Then, install a keytab in <apache-root>/conf/webauth/keytab (or elsewhere if you chose to put it somewhere else). The recommended principal name is webauth/<your-system> where <your-system> is the fully qualified, all-lowercase name of your system. How to obtain a keytab will depend on your local site and how your Kerberos KDC is set up.

After installing the keytab, make sure that it is readable by the user that the web server runs as. (It may have been created only readable by root.)

SSL Certificate

Install an SSL certificate for your system, either a self-signed certificate or one signed by whatever certificate authority you normally use. All access to WebAuth-protected web pages must be through SSL to preserve the security of the WebAuth authentication tokens.

If you have not installed an SSL certificate before, there are instructions available as part of the mod_ssl FAQ. See <>. Debian users can quickly install a self-signed certificate with the apache2-ssl-certificate utility that comes with the Apache package.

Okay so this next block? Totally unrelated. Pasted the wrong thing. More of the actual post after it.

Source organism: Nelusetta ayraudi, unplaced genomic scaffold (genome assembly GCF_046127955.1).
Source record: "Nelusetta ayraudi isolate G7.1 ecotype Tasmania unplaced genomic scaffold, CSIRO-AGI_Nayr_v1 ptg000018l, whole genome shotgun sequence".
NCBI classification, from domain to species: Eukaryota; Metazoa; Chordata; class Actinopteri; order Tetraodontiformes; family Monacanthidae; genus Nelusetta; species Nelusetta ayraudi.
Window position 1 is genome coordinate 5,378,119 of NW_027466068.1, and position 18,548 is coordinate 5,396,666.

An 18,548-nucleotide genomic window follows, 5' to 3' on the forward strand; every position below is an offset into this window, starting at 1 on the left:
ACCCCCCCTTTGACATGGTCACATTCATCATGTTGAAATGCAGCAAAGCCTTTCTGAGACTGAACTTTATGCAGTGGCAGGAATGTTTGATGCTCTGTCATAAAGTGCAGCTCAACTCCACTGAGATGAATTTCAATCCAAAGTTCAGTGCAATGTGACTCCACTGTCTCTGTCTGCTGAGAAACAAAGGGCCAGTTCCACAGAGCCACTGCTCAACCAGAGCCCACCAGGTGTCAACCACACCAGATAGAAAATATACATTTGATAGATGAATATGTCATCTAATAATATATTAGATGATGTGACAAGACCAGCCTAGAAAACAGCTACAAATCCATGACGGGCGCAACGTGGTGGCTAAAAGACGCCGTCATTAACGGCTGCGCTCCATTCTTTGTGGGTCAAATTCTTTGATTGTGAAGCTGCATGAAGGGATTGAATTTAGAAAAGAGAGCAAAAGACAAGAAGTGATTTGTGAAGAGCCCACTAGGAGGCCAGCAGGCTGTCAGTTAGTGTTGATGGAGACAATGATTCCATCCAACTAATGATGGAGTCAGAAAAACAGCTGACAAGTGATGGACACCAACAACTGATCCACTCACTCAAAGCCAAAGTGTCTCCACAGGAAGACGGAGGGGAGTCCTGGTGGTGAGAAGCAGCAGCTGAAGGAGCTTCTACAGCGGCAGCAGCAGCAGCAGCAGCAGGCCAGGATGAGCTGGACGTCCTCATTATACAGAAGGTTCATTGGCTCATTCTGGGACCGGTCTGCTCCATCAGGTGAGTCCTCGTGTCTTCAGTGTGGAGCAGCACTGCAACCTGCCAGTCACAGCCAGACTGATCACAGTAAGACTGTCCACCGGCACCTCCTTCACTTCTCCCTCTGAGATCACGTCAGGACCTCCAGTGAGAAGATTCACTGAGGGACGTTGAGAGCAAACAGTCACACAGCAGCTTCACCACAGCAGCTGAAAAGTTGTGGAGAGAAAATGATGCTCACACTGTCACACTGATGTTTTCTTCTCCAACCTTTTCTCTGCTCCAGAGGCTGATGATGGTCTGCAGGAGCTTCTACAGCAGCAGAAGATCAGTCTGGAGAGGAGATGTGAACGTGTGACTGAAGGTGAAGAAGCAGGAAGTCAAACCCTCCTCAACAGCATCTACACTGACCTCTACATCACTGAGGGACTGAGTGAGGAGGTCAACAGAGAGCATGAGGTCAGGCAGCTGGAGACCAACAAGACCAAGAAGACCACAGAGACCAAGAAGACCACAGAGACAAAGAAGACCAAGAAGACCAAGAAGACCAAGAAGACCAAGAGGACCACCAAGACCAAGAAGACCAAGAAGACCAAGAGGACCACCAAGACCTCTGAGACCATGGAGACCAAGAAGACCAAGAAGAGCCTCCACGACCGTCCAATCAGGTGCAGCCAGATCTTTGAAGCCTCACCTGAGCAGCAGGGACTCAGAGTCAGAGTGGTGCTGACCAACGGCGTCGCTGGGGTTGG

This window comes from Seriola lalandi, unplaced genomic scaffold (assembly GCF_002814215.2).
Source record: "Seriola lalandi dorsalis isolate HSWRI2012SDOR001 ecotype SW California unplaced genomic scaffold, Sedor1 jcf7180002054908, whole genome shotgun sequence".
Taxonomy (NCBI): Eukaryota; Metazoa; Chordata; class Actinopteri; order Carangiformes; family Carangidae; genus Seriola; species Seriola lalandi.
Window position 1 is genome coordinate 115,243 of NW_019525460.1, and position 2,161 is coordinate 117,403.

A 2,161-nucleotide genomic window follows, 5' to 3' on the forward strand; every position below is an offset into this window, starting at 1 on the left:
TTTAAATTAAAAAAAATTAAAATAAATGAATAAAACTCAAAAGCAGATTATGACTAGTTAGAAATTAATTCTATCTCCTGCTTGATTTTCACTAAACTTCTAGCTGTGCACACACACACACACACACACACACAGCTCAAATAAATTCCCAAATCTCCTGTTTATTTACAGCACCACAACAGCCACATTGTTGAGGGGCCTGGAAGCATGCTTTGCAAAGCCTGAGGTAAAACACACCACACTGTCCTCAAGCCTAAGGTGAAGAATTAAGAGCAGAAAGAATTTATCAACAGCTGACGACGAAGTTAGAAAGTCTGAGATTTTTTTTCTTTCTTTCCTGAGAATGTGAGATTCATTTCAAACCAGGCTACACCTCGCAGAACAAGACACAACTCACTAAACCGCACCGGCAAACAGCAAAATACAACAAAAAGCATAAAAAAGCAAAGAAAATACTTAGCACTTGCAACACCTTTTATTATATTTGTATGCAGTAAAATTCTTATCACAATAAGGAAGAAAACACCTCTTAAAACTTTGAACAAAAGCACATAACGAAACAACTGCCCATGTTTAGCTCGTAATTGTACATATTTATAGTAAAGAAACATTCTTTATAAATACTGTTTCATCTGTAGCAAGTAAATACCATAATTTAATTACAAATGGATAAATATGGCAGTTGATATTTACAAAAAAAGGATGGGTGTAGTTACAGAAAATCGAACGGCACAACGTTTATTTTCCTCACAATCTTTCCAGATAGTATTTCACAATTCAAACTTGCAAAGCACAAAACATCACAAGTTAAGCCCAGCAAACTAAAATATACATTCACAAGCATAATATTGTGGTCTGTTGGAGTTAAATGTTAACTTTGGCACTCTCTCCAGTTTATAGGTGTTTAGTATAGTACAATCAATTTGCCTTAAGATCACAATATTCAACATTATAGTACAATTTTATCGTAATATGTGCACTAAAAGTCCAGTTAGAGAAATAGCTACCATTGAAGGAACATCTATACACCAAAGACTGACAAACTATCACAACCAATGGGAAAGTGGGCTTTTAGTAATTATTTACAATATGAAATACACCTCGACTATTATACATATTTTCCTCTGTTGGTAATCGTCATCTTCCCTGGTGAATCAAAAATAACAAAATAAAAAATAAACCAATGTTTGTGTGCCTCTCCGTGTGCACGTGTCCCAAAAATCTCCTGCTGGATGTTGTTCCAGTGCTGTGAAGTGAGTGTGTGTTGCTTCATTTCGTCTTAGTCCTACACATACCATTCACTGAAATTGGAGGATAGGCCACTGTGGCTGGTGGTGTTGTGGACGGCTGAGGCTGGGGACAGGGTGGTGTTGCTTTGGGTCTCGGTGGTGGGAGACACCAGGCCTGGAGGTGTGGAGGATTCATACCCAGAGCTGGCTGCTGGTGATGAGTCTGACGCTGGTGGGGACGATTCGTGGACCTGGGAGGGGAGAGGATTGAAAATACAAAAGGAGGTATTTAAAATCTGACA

If you are using the Debian or Ubuntu Apache packages, you will need to explicitly enable the SSL Apache module with a2enmod ssl. You will then also need to configure the location of your SSL certificate and key file. For Debian and Ubuntu, the best location for the certificate is /etc/ssl/certs, and for the key is /etc/ssl/private. Example configuration:

SSLCertificateFile /etc/ssl/certs/<hostname>.pem SSLCertificateKeyFile /etc/ssl/private/<hostname>.key SSLCipherSuite HIGH:MEDIUM:!ADH:!SSLv2:@STRENGTH SSLProtocol all -SSLv2

The last two configuration lines disable weak SSL ciphers. You can use similar configuration directives for other operating systems, but may need to change SSLCertificateFile and SSLCertificateKeyFile.

See /usr/share/doc/apache2.2-common/README.Debian.gz for more information about configuring SSL on Debian and Ubuntu systems, including how to generate and use self-signed certificates.

If your certificate came with intermediate CA certificates, you may need to save them on your system (/etc/ssl/certs is recommended for Debian and Ubuntu systems) and configure that file in Apache as well with:

    SSLCertificateChainFile /etc/ssl/certs/<chain-name>.crt